The ambition and greed of powerful men write the history of nations and sow suffering for peoples
The new year marks two war centennials in Nepal: the 200th anniversary of the Anglo-Nepal War
of 1814-16 and the start of the First World War
100 years ago in 1914. In the first, an expansionist Gorkha Empire clashed with the British East India Company and in the second, Nepalis paid a heavy price for supporting the Allied war effort in Europe.
The Sugauli Treaty of 1816 allowed Nepal to remain independent, but at the cost of losing one-third of its territory, allowing a British resident in Kathmandu, and permitting recruitment of its soldiers into the British Army. Later, Nepal’s Rana rulers became Anglophiles, adopting the lifestyles of the English nobility and building lavish palaces. They sent Nepali soldiers to help the British quell the Indian Mutiny of 1857 and deployed them in the colonial campaigns to pacify pesky tribes on the Afghan frontier.
As a direct legacy of the Sugauli Treaty, more than 20,000 Nepali soldiers in the British Indian Army ended up being killed a century later in the trenches of Flanders Field in Belgium, in the quagmire at Gallipoli, and in the deserts of Mesopotamia. One in every 10 young Nepali men recruited didn’t make it back home. At a time when Nepal’s population was only 5.6 million, up to 200,000 young men were fighting and dying in some far-off land for a cause not their own. And since many of them were from specific ethnicities, entire communities in the remote mountains of Nepal lost their men.
Thirty years later, the world was engulfed in war again. Nearly 250,000 Nepali soldiers again went down to Calcutta to join troopships sailing off to Europe and South-east Asia. Another 30,000 Nepali soldiers in the British Army died during the Second World War in ‘theatres’ in Italy, North Africa, Burma, and Malaya. Many of them were sons of soldiers who had been killed in World War I.
Nepal’s soldiers first fought Maoist guerrillas not in their own backyard from 1996-2006, but in the jungles of British Malaya in the early 1960s. And in an example of history coming a full circle, Gurkhas have returned to Afghanistan more than a century later as a part of the British NATO forces in Helmand today.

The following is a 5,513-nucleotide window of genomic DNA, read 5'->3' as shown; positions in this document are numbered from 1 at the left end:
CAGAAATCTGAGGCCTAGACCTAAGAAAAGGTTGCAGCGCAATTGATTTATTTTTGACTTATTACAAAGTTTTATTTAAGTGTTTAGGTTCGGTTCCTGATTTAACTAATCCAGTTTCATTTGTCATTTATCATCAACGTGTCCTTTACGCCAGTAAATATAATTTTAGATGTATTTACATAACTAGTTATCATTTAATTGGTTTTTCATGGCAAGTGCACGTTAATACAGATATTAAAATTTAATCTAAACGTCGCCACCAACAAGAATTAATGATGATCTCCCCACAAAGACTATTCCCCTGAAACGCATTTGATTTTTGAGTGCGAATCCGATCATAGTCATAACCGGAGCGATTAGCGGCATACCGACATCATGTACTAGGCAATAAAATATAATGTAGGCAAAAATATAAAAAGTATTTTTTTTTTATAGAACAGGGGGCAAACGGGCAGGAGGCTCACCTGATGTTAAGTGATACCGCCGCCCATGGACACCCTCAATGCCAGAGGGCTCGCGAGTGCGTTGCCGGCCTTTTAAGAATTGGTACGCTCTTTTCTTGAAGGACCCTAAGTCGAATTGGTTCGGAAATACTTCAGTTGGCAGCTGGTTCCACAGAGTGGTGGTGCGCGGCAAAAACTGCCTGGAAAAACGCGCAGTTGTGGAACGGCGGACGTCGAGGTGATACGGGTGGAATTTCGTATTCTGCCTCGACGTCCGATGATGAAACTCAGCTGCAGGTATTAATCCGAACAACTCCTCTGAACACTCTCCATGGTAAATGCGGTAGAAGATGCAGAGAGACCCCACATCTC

As our special coverage of the two centennials in this issue shows, the ambition and greed of powerful men write the history of nations and sow suffering for peoples. The British East India Company didn’t go to war with Nepal so much for territory, but for trade. It needed control over the trans-Himalayan passes to Tibet. And after it had hacked off the region west of the Mahakali River, the Company had access to the high passes over the Himalaya and saw no need to conquer and keep, what even then, looked like an ungovernable state.
But the terms of the treaty that preserved Nepal’s nominal sovereignty, altered our nation’s boundary and history and started the tradition of Gurkha recruitment that continues to this day.
Incongruous as it may seem in this day and age that the citizens of one country should be laying down their lives for the sake of another, the lessons from 1814 and 1914 are as relevant today as they were then.
The first lesson is economic: small countries are mere pawns in the world of globalised trade and each country needs its own strategy to take full advantage from this lopsided relation to spur growth and create jobs. If it was tea, cotton or shahtoosh 200 years ago, the commodity today is labour. Four coffins arriving at Kathmandu airport everyday is a wartime casualty rate.
The second lesson is political: a nation is only taken seriously if it is united, if it cares how it is perceived by the outside world, if its people take pride in their shared history, if its rulers protect citizens and provide for their future.
The Pashmina War, KUNDA DIXIT
100 years of platitudes, SUNIR PANDEY
More warlike, DEEPAK ARYAL
The Gurkhas: An Interactive Timeline, AYESHA SHAKYA
50 years after the raid into Tibet, SAM COWAN